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Uganda: The Role Marketing Platforms Play in Uganda’s Content Creator Economy

by Lottar

The business of creating digital content is becoming more and more successful. Statistics estimate that content marketing sector will generate around 66 billion dollars in sales in 2021 worldwide. It is expected to rise to 76 billion in 2022 and continue to expand over the following years to reach 137 billion in 2026.

With influencers and creators using this opportunity to promote Africa to the world, content creation has become a powerful force on the African continent. Youths in Uganda are taking advantage of this chance to gain global exposure on social media sites like TikTok, YouTube and Instagram, among others. Most people enter this field to capitalize on their creativity.

Creating and sharing content is easier thanks to the availability of smartphones and internet access. However, the monetization process is difficult.

Additionally, it is challenging for creators to directly benefit from their audience due to Uganda’s low disposable income. Opportunities like brand advertising, sponsorship deals and affiliate marketing are fragile because the creator is only as relevant as the buzz they create. Because sponsorship deals depend on brands, creators have no ownership or equity. They are completely under the control of the organizations that pay them to promote their goods and services. Uganda does not have the tools to compensate inventors like the Western developed nations.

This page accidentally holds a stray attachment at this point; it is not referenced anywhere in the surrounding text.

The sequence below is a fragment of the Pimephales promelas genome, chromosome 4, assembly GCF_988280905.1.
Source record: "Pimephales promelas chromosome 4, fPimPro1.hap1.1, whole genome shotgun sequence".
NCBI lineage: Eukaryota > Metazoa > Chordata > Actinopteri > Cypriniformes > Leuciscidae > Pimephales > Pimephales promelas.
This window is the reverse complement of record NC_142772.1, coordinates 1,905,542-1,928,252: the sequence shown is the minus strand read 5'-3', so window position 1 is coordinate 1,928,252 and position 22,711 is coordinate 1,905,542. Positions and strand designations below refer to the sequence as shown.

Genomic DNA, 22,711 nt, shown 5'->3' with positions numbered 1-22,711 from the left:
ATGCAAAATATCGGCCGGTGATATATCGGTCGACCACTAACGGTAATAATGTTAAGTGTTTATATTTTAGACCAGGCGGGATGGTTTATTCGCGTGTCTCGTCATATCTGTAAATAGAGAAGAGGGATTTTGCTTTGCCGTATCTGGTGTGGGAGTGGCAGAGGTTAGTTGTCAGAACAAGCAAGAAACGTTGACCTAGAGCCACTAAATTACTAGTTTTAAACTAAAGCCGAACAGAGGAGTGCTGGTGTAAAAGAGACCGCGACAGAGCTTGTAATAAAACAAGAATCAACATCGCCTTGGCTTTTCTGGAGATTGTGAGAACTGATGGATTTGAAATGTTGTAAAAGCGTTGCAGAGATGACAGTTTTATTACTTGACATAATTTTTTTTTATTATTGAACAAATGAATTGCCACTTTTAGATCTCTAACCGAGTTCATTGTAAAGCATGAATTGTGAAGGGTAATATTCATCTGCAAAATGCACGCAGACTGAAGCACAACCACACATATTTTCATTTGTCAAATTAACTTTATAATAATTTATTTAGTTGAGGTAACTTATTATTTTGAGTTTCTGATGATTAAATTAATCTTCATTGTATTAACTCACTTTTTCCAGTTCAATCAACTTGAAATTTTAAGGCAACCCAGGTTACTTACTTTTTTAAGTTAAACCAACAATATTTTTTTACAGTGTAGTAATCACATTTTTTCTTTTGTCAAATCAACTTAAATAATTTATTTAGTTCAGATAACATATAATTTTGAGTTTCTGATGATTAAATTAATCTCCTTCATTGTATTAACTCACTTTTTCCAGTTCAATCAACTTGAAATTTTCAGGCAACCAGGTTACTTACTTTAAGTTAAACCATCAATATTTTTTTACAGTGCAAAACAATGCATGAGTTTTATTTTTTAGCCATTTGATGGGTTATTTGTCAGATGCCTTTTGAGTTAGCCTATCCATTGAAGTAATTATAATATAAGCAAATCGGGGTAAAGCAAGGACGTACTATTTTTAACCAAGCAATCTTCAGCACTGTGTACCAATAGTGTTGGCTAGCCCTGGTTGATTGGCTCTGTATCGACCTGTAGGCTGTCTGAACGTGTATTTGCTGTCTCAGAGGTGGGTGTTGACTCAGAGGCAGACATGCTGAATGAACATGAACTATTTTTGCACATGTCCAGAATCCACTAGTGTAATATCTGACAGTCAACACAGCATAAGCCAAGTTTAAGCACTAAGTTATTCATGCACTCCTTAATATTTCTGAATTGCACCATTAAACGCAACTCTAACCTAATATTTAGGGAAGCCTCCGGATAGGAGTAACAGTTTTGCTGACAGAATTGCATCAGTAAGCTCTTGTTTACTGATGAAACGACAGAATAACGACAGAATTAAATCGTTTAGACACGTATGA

In September 2021, YouTube, the largest video sharing website in the world, announced a $100 million YouTube Fund to be distributed between 2021 and 2022. It will reward content creators who produce interesting and engaging content. Nigeria, South Africa and Kenya were among the nations with a large presence. The absence of Ugandan representation highlights some gaps. This is partly because Ugandan material is mostly only consumed domestically and has yet to gain international attention, something the Afro Mobile app seeks to remedy by rewarding Ugandan content creators.

Kevin Kaija, the General Manager of Afro Mobile, believes that paying content producers will encourage them to invest more and raise the standard of Ugandan media. But perhaps more crucially, it will undoubtedly help develop it into a profitable industry like those in other areas. For example, if you Google “The Guardian”, you first have to pay a subscription to get the full site item, and they go one step further and explain why you need to subscribe.

With the move to commercialize the Afro mobile app, Ugandans can support their favorite content producers by giving them as little as UGX 500 per day, UGX 1500 per week and UGX 5000 per month in Uganda. Those living abroad can do the same by paying as little as $2.99 ​​per month, $7.99 per quarter, and $34.99 annually.